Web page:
We can play the role of a facilitator to push these agendas. There are parliamentarians who support our issues, both within Congress and UML. They will raise these issues.
Our focus is resolving the issues raised by agitating parties and holding the three elections at the earliest. If need be, we will exert pressure by mobilizing people. Our prime goal is development and prosperity, for which political stability is a must. Unless there is political stability followed by policy stability we will not be able to create conducive climate for foreign investment. After that we need appropriate development policy and foreign policy built on internal unity.
Apart from this, we also need to take as much benefit as possible from the growing economies of India and China. The traditional notion that we are a yam between two boulders needs to change. We need to develop ourselves as a bridge between two countries. Besides, we also need to develop our institutions. There are no institutional processes in Nepal. Rather everything is done on individual whims. Often our big projects are run on whims of commission agents. Institutional mismanagement and rampant corruption have marred national pride projects. Unless we remove these maladies, there will be no development and prosperity.
Haven’t national pride projects also suffered because of external interference?
There are both internal and external dynamics to it. There are vested interest groups in and out of the country. There is huge exchange of commission in allowing projects. Government instability makes the matters worse. Government A allows a contract to a certain company in exchange of commission. The ministers of government B come and scrap that contract or demand even more commission to take that project forward. There will continue to be such anomalies unless we empower and strengthen state institutions.
What do you make of the charge that India likes to intervene in Nepali politics more than it would like to see a developed Nepal?
First of all, we need to have a clear understanding of international politics. A nation state first secures its national and diplomatic interests and maintains relations with other nations based on that spirit. As a country lying between the two Asian giants they would also like to keep Nepal under their influence. If we were a large country, we would perhaps do the same.
We need to understand the basic rules of international relations and clearly define our national interests and conduct our relations with neighboring and other countries accordingly.
As for India, we have had an unequal relation with it since 1816, when Nepal and East India Company agreed to the Sugauli Treaty. There is a politico-economic dynamic to this relation. We have always been economically poor, whereas India has always been stronger both politically and economically. The relation between a strong and a weak state is bound to be unequal. Thus if we are to correct this unequal relation back to an even keel, we must first establish internal unity and focus on economic development.
We also need to make our fully-dependent economy interdependent. Then we will be able to assert our sovereignty and national independence. So long we have to be economically dependent on India we will never be equal to it. This is the reason Naya Shakti has tried to redefine Nepal’s relations with India and China. For us Nepal is no longer a yam between the two giants. Nepal is rather a bridge between two great economies.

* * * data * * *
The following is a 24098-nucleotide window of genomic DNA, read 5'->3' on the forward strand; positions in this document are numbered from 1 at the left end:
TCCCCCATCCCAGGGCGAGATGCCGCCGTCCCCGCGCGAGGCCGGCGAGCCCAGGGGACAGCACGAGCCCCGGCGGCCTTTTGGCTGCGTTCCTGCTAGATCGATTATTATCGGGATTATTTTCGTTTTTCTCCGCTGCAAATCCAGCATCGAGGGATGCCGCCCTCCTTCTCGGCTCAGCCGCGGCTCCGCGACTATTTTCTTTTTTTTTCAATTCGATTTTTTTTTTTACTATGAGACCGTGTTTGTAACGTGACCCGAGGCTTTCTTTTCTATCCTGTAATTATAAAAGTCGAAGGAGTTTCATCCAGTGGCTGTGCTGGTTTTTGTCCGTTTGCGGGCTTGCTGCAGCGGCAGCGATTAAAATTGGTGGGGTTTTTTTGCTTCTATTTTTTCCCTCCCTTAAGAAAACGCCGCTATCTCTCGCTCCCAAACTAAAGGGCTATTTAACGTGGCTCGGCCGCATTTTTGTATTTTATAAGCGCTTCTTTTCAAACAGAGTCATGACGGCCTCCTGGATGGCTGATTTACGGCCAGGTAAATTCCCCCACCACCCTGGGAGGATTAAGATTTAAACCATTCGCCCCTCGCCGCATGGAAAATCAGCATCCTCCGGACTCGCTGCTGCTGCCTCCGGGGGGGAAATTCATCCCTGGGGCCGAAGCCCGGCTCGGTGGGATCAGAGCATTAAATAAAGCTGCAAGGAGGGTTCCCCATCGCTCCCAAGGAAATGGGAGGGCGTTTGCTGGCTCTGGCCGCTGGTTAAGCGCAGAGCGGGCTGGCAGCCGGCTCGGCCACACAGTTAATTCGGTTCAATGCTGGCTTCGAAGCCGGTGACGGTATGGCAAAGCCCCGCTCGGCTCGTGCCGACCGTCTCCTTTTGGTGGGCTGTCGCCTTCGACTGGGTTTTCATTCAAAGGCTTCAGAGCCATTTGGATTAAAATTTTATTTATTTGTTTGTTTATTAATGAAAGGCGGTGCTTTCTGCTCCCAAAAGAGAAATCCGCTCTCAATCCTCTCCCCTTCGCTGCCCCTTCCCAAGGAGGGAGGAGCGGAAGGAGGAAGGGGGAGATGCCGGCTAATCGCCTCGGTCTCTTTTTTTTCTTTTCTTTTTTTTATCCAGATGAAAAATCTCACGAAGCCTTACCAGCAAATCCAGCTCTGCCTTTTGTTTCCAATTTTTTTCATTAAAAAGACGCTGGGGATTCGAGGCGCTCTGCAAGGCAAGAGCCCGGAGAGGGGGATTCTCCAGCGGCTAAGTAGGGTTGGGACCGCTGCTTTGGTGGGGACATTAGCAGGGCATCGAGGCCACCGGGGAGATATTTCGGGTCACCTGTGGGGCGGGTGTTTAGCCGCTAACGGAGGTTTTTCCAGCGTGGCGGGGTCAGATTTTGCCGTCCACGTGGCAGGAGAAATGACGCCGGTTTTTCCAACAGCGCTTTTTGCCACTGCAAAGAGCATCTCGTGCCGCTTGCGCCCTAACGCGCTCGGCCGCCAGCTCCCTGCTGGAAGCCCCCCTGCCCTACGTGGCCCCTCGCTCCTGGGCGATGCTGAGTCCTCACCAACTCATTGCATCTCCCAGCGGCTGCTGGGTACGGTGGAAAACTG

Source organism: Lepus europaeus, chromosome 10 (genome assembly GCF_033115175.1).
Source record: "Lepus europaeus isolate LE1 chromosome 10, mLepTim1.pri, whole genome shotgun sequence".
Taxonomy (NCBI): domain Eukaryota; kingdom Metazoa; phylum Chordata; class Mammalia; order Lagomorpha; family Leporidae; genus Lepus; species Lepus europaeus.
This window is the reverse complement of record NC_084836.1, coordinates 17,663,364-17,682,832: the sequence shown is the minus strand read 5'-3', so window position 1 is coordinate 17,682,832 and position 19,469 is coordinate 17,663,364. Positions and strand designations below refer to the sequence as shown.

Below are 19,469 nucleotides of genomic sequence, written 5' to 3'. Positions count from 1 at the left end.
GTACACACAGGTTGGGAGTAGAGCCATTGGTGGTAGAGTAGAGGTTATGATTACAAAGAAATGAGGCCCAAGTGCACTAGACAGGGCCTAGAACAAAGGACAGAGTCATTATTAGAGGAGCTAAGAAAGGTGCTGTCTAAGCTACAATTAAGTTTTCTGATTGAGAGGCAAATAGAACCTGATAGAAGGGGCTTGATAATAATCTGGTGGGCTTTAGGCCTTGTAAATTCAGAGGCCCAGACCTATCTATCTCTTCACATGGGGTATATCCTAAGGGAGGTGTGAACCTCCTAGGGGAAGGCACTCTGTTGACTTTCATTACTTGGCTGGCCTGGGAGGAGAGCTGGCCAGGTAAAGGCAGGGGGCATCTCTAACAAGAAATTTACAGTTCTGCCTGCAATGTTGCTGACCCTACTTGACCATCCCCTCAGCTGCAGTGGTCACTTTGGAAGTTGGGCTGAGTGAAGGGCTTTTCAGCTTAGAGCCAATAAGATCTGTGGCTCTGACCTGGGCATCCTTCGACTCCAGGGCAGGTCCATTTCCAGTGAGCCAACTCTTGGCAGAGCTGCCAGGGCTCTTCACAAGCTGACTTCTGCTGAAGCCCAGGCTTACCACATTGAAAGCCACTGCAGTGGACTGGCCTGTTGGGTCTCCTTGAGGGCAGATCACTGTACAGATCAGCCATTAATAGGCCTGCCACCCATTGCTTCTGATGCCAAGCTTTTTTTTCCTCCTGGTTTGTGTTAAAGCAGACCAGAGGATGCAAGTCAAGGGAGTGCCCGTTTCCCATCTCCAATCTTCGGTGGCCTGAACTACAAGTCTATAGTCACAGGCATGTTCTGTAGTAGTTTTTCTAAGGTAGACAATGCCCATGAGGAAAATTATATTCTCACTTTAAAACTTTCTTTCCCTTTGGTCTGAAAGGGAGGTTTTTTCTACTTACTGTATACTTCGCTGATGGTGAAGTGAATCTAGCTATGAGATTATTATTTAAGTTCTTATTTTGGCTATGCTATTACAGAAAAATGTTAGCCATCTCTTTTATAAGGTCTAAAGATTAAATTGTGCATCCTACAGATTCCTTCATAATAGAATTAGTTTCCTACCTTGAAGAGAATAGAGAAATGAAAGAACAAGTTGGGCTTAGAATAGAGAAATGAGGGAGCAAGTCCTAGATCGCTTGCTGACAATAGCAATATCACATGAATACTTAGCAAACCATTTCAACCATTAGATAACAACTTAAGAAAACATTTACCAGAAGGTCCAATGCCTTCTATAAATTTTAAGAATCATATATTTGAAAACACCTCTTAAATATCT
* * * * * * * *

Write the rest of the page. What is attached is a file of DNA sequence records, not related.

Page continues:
You say only economic independence can stop foreign meddling. Others blame foreign meddling for our backwardness. Isn’t this a kind of a vicious cycle?
This is why we must break this vicious cycle through strong internal unity. No one will do that for us. Others will want to maintain that vicious cycle. We need to establish internal unity among different ethnicities before anything else. This will be a precondition to credibly fight foreign intervention.
Having done so, we need to define our development policy so as to extract maximum benefits from large international markets in India and China. We need to promote the industries that support or contribute to value chains of Indian and Chinese businesses. If we can do so, Nepal’s development will also benefit India and China. In that case, they will not need to meddle in political affairs of Nepal.
There have been calls to revisit the 1950 treaty with India. How should it be revised, if at all?
The 1950 treaty is an outcome of special historical circumstances. India had recently become independent of British rule and Nepal had also rid itself of the Ranarchy. The treaty was signed in this context. In these 70 years there have been many changes, both in India and Nepal. This treaty needs to be revised in the changed context and we need to conduct our relation with India based on the new political realities.
I had proposed the formation of Eminent Persons Groups during my visit to India as the prime minister. I am happy to see my proposal being implemented. The Eminent Person Groups (EPGs) of two countries should objectively study the provisions of the treaty and recommend how relation between Nepal and India can be improved and taken to a new level.